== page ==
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William R. Miele, Rolf Pfannl, and James T. Kryzanski

The authors present a case of extensive primary intramedullary spinal CNS ganglioneuroblastoma (GNB) in a 23-year-old man. Central nervous system GNB is a poorly differentiated neuroepithelial tumor composed of neuroblasts and differentiated ganglion cells, and these lesions are extremely uncommon. Most previously reported primary intraaxial neuroblastic tumors were described in the brain. There has been only one other report of primary spinal cord CNS GNB published to date; the clinical course and prognosis for primary spinal cord tumors of this type are unknown. Similar tumor types demonstrate poor prognoses.

This 23-year-old man presented after 9 months of progressive myelopathy. Admission MR imaging showed an intraaxial enhancing mass extending from C-3 to the conus medullaris, with a holocord appearance in several areas. Due to the tumor size, operative intervention was initially limited to biopsy sampling. Chemotherapy resulted in histological maturation, but initial tumor regression was temporary. The patient suffered progressive quadriparesis, and neuroimaging demonstrated slow enlargement of the tumor and an associated syrinx. Nineteen months after diagnosis, the tumor was excised to gross-total resection in a 2-stage operation. One year following resection, the patient had no radiographic recurrence and was functional in a wheelchair with minimal paresis in the upper extremities. This case represents the most extensive example of primary spinal intramedullary CNS GNB reported to date. Holocord tumors present a significant challenge to the neurosurgeon, and resection bears substantial risk of morbidity. In spinal cord CNS GNB, chemotherapy followed by complete resection may be the most effective means of tumor control.

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James T. Kryzanski, Donald J. Annino Jr., and Carl B. Heilman

The treatment of malignant skull base tumors has improved with the development of skull base surgical approaches that allow en bloc resection of a lesion and increase the efficacy of adjuvant therapies. The anatomical complexity of these lesions and their surroundings has led to a relatively high complication rate. Infection and cerebrospinal fluid fistulas are the most common serious procedure-related complications. They result from the frequent necessity of working in a contaminated space such as the paranasal sinuses as well as from the creation of large dural and skull base defects. The authors have reviewed the literature regarding complications of surgery for malignant skull base lesions and present several techniques and strategies for minimizing their incidence by performing the craniofacial approach to anterior skull base lesions.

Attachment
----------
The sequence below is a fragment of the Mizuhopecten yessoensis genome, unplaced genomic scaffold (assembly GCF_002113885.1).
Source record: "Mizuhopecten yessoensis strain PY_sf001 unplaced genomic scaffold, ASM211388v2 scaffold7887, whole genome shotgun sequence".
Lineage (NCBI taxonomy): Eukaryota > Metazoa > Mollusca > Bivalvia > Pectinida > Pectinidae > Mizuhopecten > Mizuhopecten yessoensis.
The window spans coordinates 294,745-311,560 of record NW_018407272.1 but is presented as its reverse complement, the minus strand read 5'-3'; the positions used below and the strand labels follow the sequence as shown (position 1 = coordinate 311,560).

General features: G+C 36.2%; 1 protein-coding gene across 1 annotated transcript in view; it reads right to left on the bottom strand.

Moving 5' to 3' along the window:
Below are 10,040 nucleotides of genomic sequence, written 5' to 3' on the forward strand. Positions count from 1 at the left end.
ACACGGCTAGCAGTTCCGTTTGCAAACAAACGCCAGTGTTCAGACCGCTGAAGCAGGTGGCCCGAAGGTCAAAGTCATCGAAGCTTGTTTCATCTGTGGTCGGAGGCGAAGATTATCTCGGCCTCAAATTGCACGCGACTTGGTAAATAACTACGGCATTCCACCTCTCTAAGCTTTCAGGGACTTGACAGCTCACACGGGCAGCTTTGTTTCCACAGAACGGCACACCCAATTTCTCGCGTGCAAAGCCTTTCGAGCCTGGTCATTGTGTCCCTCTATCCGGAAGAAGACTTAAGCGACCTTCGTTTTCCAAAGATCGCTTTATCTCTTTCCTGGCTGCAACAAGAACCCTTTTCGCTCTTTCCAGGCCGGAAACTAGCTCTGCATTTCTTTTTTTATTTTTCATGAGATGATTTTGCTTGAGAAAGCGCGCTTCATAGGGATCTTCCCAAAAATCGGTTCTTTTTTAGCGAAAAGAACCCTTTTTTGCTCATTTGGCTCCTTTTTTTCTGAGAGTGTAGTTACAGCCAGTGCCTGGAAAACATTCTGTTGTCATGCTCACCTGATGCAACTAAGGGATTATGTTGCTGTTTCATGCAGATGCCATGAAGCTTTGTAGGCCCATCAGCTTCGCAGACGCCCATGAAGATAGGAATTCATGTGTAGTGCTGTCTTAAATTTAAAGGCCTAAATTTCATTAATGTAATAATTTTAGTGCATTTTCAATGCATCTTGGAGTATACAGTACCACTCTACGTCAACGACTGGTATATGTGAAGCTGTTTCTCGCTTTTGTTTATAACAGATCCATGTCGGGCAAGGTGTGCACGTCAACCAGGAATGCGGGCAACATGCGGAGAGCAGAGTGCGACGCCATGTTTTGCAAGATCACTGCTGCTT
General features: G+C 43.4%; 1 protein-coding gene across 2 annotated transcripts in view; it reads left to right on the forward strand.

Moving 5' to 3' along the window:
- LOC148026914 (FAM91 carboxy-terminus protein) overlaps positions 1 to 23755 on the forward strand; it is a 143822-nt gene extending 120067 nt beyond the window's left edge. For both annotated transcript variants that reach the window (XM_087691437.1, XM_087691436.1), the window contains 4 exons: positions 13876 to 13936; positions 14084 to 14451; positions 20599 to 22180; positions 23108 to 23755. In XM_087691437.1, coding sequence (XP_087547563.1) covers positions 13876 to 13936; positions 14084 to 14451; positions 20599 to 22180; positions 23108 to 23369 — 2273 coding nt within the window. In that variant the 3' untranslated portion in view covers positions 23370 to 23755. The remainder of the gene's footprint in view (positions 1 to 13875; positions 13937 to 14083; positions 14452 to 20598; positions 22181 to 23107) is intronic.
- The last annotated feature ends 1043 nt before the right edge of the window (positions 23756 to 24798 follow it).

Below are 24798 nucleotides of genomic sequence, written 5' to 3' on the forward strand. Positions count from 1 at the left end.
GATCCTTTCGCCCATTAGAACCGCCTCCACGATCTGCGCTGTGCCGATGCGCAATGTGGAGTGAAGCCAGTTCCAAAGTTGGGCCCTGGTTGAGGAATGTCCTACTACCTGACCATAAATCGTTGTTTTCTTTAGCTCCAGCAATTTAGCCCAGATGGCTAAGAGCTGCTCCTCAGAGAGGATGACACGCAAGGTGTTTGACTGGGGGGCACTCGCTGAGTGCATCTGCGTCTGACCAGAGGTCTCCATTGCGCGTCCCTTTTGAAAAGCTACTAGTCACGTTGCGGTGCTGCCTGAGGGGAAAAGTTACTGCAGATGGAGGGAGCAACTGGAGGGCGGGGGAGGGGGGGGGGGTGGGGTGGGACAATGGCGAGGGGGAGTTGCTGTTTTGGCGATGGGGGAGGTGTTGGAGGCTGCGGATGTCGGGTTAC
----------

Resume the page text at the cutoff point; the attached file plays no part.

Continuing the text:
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Jeffrey M. Breton, Calvin G. Ludwig, Michael J. Yang, T. Jayde Nail, Ron I. Riesenburger, Penny Liu, and James T Kryzanski


Spinal anesthesia (SA) is an alternative to general anesthesia (GA) for lumbar spine surgery, including complex instrumented fusion, although there are relatively few outcome data available. The authors discuss their experience using SA in a modern complex lumbar spine surgery practice to describe its utility and implementation.


Data from patients receiving SA for lumbar spine surgery by one surgeon from March 2017 to December 2020 were collected via a retrospective chart review. Cases were divided into nonfusion and fusion procedure categories and analyzed for demographics and baseline medical status; pre-, intra-, and postoperative events; hospital course, including Acute Pain Service (APS) consults; and follow-up visit outcome data.


A total of 345 consecutive lumbar spine procedures were found, with 343 records complete for analysis, including 181 fusion and 162 nonfusion procedures and spinal levels from T11 through S1. The fusion group was significantly older (mean age 65.9 ± 12.4 vs 59.5 ± 15.4 years, p < 0.001) and had a significantly higher proportion of patients with American Society of Anesthesiologists (ASA) Physical Status Classification class III (p = 0.009) than the nonfusion group. There were no intraoperative conversions to GA, with infrequent need for a second dose of SA preoperatively (2.9%, 10/343) and rare preoperative conversion to GA (0.6%, 2/343) across fusion and nonfusion groups. Rates of complications during hospitalization were comparable to those seen in the literature. The APS was consulted for 2.9% (10/343) of procedures. An algorithm for the integration of SA into a lumbar spine surgery practice, from surgical and anesthetic perspectives, is also offered.


SA is a viable, safe, and effective option for lumbar spine surgery across a wide range of age and health statuses, particularly in older patients and those who want to avoid GA. The authors’ protocol, based in part on the largest set of data currently available describing complex instrumented fusion surgeries of the lumbar spine completed under SA, presents guidance and best practices to integrate SA into contemporary lumbar spine practices.